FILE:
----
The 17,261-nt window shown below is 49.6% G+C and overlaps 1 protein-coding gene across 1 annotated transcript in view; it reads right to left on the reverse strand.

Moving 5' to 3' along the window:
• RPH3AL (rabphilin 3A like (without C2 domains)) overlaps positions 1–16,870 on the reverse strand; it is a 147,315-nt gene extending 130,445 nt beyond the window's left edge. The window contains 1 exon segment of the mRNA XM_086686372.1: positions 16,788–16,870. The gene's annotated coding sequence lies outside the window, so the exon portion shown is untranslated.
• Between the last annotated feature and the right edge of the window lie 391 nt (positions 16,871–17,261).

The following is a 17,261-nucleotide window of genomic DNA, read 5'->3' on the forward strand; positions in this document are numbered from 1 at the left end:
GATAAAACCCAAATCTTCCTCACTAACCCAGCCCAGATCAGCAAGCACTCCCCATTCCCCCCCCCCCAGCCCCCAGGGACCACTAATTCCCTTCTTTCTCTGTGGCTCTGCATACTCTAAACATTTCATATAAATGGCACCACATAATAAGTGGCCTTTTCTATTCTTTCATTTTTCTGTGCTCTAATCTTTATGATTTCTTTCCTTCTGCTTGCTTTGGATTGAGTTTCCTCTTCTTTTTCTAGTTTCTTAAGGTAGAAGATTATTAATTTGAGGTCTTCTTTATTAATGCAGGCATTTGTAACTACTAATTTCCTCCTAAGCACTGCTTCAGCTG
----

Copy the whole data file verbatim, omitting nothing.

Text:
The 17,261-nt window shown below is 49.6% G+C and overlaps 1 protein-coding gene across 1 annotated transcript in view; it reads right to left on the reverse strand.

Moving 5' to 3' along the window:
• RPH3AL (rabphilin 3A like (without C2 domains)) overlaps positions 1–16,870 on the reverse strand; it is a 147,315-nt gene extending 130,445 nt beyond the window's left edge. The window contains 1 exon segment of the mRNA XM_086686372.1: positions 16,788–16,870. The gene's annotated coding sequence lies outside the window, so the exon portion shown is untranslated.
• Between the last annotated feature and the right edge of the window lie 391 nt (positions 16,871–17,261).

The following is a 17,261-nucleotide window of genomic DNA, read 5'->3' on the forward strand; positions in this document are numbered from 1 at the left end:
GATAAAACCCAAATCTTCCTCACTAACCCAGCCCAGATCAGCAAGCACTCCCCATTCCCCCCCCCCCAGCCCCCAGGGACCACTAATTCCCTTCTTTCTCTGTGGCTCTGCATACTCTAAACATTTCATATAAATGGCACCACATAATAAGTGGCCTTTTCTATTCTTTCATTTTTCTGTGCTCTAATCTTTATGATTTCTTTCCTTCTGCTTGCTTTGGATTGAGTTTCCTCTTCTTTTTCTAGTTTCTTAAGGTAGAAGATTATTAATTTGAGGTCTTCTTTATTAATGCAGGCATTTGTAACTACTAATTTCCTCCTAAGCACTGCTTCAGCTG